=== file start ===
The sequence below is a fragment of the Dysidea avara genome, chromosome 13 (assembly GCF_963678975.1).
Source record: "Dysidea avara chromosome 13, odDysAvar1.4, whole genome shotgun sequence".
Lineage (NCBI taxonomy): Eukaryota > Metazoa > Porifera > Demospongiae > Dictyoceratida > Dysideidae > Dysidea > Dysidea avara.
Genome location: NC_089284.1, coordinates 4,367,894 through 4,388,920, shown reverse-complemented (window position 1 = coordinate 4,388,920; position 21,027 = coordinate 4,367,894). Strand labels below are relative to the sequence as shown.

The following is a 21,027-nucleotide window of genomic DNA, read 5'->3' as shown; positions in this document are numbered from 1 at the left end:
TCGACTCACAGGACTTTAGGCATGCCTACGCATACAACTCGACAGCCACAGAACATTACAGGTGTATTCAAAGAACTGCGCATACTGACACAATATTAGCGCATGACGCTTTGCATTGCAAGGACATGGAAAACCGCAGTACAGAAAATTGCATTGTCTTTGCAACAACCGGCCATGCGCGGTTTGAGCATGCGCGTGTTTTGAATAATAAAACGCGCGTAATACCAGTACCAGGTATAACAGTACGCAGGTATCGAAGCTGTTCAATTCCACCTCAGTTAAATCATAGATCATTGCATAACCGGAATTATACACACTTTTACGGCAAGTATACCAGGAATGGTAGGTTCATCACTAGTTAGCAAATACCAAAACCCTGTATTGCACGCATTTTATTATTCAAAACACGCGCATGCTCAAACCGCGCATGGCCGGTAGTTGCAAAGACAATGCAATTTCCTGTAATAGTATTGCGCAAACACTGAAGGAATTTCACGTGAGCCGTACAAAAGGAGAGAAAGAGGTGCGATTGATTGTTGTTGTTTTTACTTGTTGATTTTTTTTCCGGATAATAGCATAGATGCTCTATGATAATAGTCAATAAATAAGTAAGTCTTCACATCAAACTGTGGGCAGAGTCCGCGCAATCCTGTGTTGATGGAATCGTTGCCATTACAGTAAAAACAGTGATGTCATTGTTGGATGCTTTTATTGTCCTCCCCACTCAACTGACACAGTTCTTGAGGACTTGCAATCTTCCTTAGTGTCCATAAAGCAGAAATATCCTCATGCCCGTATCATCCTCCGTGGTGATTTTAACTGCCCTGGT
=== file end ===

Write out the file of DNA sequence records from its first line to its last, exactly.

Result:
The sequence below is a fragment of the Dysidea avara genome, chromosome 13 (assembly GCF_963678975.1).
Source record: "Dysidea avara chromosome 13, odDysAvar1.4, whole genome shotgun sequence".
Lineage (NCBI taxonomy): Eukaryota > Metazoa > Porifera > Demospongiae > Dictyoceratida > Dysideidae > Dysidea > Dysidea avara.
Genome location: NC_089284.1, coordinates 4,367,894 through 4,388,920, shown reverse-complemented (window position 1 = coordinate 4,388,920; position 21,027 = coordinate 4,367,894). Strand labels below are relative to the sequence as shown.

The following is a 21,027-nucleotide window of genomic DNA, read 5'->3' as shown; positions in this document are numbered from 1 at the left end:
TCGACTCACAGGACTTTAGGCATGCCTACGCATACAACTCGACAGCCACAGAACATTACAGGTGTATTCAAAGAACTGCGCATACTGACACAATATTAGCGCATGACGCTTTGCATTGCAAGGACATGGAAAACCGCAGTACAGAAAATTGCATTGTCTTTGCAACAACCGGCCATGCGCGGTTTGAGCATGCGCGTGTTTTGAATAATAAAACGCGCGTAATACCAGTACCAGGTATAACAGTACGCAGGTATCGAAGCTGTTCAATTCCACCTCAGTTAAATCATAGATCATTGCATAACCGGAATTATACACACTTTTACGGCAAGTATACCAGGAATGGTAGGTTCATCACTAGTTAGCAAATACCAAAACCCTGTATTGCACGCATTTTATTATTCAAAACACGCGCATGCTCAAACCGCGCATGGCCGGTAGTTGCAAAGACAATGCAATTTCCTGTAATAGTATTGCGCAAACACTGAAGGAATTTCACGTGAGCCGTACAAAAGGAGAGAAAGAGGTGCGATTGATTGTTGTTGTTTTTACTTGTTGATTTTTTTTCCGGATAATAGCATAGATGCTCTATGATAATAGTCAATAAATAAGTAAGTCTTCACATCAAACTGTGGGCAGAGTCCGCGCAATCCTGTGTTGATGGAATCGTTGCCATTACAGTAAAAACAGTGATGTCATTGTTGGATGCTTTTATTGTCCTCCCCACTCAACTGACACAGTTCTTGAGGACTTGCAATCTTCCTTAGTGTCCATAAAGCAGAAATATCCTCATGCCCGTATCATCCTCCGTGGTGATTTTAACTGCCCTGGT